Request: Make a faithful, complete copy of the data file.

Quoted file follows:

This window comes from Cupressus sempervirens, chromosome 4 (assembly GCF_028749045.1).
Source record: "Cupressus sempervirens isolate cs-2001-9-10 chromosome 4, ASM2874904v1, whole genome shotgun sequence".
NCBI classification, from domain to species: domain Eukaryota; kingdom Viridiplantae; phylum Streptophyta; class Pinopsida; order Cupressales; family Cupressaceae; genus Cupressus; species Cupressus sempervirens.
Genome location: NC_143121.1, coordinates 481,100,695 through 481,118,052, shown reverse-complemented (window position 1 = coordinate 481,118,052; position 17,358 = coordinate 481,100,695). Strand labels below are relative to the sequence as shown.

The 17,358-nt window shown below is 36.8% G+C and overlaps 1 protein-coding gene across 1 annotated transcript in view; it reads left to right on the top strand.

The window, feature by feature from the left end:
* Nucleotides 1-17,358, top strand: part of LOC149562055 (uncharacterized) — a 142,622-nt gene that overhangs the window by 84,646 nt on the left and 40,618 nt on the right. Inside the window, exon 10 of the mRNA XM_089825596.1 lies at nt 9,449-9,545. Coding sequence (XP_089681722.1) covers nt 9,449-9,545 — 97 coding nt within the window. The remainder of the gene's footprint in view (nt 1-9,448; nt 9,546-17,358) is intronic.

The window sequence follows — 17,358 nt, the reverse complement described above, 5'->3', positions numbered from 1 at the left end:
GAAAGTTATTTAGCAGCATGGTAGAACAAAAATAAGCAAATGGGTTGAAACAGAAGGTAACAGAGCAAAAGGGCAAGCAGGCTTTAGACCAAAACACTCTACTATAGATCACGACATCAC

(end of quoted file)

This window comes from Cupressus sempervirens, chromosome 4 (assembly GCF_028749045.1).
Source record: "Cupressus sempervirens isolate cs-2001-9-10 chromosome 4, ASM2874904v1, whole genome shotgun sequence".
NCBI classification, from domain to species: domain Eukaryota; kingdom Viridiplantae; phylum Streptophyta; class Pinopsida; order Cupressales; family Cupressaceae; genus Cupressus; species Cupressus sempervirens.
Genome location: NC_143121.1, coordinates 481,100,695 through 481,118,052, shown reverse-complemented (window position 1 = coordinate 481,118,052; position 17,358 = coordinate 481,100,695). Strand labels below are relative to the sequence as shown.

The 17,358-nt window shown below is 36.8% G+C and overlaps 1 protein-coding gene across 1 annotated transcript in view; it reads left to right on the top strand.

The window, feature by feature from the left end:
* Nucleotides 1-17,358, top strand: part of LOC149562055 (uncharacterized) — a 142,622-nt gene that overhangs the window by 84,646 nt on the left and 40,618 nt on the right. Inside the window, exon 10 of the mRNA XM_089825596.1 lies at nt 9,449-9,545. Coding sequence (XP_089681722.1) covers nt 9,449-9,545 — 97 coding nt within the window. The remainder of the gene's footprint in view (nt 1-9,448; nt 9,546-17,358) is intronic.

The window sequence follows — 17,358 nt, the reverse complement described above, 5'->3', positions numbered from 1 at the left end:
GAAAGTTATTTAGCAGCATGGTAGAACAAAAATAAGCAAATGGGTTGAAACAGAAGGTAACAGAGCAAAAGGGCAAGCAGGCTTTAGACCAAAACACTCTACTATAGATCACGACATCAC